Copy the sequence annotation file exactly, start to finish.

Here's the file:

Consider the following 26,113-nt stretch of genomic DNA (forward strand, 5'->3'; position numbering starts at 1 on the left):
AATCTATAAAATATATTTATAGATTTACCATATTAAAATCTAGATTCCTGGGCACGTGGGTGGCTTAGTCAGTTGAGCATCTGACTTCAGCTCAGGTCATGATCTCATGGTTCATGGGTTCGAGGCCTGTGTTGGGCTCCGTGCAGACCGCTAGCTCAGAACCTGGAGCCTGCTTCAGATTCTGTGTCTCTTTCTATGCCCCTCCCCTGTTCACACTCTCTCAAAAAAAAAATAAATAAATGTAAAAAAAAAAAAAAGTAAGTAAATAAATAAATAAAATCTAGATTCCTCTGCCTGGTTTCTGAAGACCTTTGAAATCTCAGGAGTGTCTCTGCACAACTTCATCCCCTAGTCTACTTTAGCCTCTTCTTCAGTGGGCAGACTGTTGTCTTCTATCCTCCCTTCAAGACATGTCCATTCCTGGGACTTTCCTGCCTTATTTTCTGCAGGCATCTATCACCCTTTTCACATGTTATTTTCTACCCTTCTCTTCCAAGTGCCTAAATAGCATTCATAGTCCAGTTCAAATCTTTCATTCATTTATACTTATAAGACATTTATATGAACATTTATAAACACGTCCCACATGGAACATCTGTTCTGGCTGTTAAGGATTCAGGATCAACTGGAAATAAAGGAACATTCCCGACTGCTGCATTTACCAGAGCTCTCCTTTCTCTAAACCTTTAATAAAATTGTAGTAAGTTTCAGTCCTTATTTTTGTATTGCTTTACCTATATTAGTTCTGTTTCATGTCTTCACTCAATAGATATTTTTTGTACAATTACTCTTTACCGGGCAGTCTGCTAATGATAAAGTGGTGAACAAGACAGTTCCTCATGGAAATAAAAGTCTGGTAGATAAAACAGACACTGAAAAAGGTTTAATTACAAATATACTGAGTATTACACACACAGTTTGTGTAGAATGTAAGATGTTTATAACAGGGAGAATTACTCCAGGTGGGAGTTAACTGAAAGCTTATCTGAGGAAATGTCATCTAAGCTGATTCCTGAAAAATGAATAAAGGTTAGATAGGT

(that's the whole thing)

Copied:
Consider the following 26,113-nt stretch of genomic DNA (forward strand, 5'->3'; position numbering starts at 1 on the left):
AATCTATAAAATATATTTATAGATTTACCATATTAAAATCTAGATTCCTGGGCACGTGGGTGGCTTAGTCAGTTGAGCATCTGACTTCAGCTCAGGTCATGATCTCATGGTTCATGGGTTCGAGGCCTGTGTTGGGCTCCGTGCAGACCGCTAGCTCAGAACCTGGAGCCTGCTTCAGATTCTGTGTCTCTTTCTATGCCCCTCCCCTGTTCACACTCTCTCAAAAAAAAAATAAATAAATGTAAAAAAAAAAAAAAGTAAGTAAATAAATAAATAAAATCTAGATTCCTCTGCCTGGTTTCTGAAGACCTTTGAAATCTCAGGAGTGTCTCTGCACAACTTCATCCCCTAGTCTACTTTAGCCTCTTCTTCAGTGGGCAGACTGTTGTCTTCTATCCTCCCTTCAAGACATGTCCATTCCTGGGACTTTCCTGCCTTATTTTCTGCAGGCATCTATCACCCTTTTCACATGTTATTTTCTACCCTTCTCTTCCAAGTGCCTAAATAGCATTCATAGTCCAGTTCAAATCTTTCATTCATTTATACTTATAAGACATTTATATGAACATTTATAAACACGTCCCACATGGAACATCTGTTCTGGCTGTTAAGGATTCAGGATCAACTGGAAATAAAGGAACATTCCCGACTGCTGCATTTACCAGAGCTCTCCTTTCTCTAAACCTTTAATAAAATTGTAGTAAGTTTCAGTCCTTATTTTTGTATTGCTTTACCTATATTAGTTCTGTTTCATGTCTTCACTCAATAGATATTTTTTGTACAATTACTCTTTACCGGGCAGTCTGCTAATGATAAAGTGGTGAACAAGACAGTTCCTCATGGAAATAAAAGTCTGGTAGATAAAACAGACACTGAAAAAGGTTTAATTACAAATATACTGAGTATTACACACACAGTTTGTGTAGAATGTAAGATGTTTATAACAGGGAGAATTACTCCAGGTGGGAGTTAACTGAAAGCTTATCTGAGGAAATGTCATCTAAGCTGATTCCTGAAAAATGAATAAAGGTTAGATAGGT